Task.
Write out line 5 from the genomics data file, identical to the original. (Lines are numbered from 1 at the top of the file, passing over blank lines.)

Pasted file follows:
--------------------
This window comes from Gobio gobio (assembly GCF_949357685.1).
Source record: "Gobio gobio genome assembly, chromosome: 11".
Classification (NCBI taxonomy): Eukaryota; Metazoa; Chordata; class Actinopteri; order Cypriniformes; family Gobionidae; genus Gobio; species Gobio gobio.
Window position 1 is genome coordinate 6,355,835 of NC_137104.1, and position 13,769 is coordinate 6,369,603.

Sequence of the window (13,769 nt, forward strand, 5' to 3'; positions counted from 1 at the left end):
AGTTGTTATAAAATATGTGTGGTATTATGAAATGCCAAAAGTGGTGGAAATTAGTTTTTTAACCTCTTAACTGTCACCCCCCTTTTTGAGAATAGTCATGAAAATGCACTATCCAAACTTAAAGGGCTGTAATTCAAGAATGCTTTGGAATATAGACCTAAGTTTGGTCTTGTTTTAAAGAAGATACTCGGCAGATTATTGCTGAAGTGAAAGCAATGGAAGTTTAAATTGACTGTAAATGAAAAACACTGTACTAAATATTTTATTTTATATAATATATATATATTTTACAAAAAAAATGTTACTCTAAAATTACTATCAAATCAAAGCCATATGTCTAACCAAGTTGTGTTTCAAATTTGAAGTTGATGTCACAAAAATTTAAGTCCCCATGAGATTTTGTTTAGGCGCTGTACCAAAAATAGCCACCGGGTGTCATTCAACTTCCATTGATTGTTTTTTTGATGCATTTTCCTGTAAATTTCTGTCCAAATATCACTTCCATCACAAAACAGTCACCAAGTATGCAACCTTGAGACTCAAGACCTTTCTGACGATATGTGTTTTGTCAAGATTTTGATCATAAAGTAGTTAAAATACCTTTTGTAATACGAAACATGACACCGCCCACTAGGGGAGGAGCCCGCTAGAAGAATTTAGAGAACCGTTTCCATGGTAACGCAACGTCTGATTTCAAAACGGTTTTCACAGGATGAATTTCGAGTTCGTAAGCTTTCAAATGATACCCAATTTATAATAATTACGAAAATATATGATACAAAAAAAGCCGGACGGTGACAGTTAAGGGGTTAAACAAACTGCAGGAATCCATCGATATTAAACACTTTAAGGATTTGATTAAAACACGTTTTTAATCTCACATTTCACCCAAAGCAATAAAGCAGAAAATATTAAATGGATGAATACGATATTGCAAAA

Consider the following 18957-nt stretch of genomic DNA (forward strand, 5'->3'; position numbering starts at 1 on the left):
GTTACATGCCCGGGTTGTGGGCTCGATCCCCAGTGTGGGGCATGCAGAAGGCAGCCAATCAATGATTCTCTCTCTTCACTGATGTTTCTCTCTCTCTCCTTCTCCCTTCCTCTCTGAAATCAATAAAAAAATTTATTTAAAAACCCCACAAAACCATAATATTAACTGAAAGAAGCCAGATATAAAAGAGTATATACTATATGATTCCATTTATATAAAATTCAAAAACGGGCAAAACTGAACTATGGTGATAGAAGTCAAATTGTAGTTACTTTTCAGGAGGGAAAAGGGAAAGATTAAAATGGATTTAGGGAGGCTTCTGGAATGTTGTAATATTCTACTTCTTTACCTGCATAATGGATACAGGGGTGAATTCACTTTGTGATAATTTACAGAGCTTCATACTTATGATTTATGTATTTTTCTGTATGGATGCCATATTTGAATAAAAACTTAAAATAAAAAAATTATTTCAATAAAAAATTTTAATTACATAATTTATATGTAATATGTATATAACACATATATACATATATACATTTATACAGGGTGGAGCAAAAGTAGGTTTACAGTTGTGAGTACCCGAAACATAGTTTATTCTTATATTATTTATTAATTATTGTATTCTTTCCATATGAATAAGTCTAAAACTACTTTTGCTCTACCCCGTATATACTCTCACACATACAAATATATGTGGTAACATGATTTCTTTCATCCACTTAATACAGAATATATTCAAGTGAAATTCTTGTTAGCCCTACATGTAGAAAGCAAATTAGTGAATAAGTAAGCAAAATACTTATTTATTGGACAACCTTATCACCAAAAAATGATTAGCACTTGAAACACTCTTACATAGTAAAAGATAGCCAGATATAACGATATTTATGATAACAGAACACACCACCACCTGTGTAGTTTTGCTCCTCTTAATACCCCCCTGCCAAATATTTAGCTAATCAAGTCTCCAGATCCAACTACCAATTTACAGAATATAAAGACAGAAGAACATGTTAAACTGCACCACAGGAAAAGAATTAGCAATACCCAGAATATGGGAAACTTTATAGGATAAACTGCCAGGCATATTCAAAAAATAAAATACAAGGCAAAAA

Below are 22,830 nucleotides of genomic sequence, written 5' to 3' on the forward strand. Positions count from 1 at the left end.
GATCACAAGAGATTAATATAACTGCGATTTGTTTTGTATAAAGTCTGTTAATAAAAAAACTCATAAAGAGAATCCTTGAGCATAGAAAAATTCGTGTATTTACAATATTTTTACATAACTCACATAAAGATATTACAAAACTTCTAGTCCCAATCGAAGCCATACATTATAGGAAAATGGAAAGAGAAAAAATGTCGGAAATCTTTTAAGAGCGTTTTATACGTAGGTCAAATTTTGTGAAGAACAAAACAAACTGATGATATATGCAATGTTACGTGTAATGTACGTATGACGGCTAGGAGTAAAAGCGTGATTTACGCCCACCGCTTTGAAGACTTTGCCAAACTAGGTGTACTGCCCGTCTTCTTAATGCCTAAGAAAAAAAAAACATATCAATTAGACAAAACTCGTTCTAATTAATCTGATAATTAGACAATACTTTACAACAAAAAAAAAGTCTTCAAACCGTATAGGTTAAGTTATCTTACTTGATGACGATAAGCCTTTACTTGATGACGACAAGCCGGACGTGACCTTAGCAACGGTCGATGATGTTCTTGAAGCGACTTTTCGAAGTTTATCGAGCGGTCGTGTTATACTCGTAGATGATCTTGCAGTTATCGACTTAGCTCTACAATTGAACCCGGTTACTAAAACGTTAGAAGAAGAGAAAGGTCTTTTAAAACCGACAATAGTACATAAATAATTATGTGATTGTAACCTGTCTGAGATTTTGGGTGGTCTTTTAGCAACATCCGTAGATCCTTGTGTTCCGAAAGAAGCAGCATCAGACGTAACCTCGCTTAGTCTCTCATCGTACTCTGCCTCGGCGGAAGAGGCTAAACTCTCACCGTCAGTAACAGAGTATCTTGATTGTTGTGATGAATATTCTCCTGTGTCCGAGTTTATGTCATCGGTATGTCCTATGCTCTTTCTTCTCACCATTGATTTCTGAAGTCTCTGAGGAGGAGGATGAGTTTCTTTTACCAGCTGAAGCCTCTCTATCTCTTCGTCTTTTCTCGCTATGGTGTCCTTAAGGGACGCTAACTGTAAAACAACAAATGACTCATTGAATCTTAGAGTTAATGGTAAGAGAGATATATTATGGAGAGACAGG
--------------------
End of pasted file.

Sequence of the window (13,769 nt, forward strand, 5' to 3'; positions counted from 1 at the left end):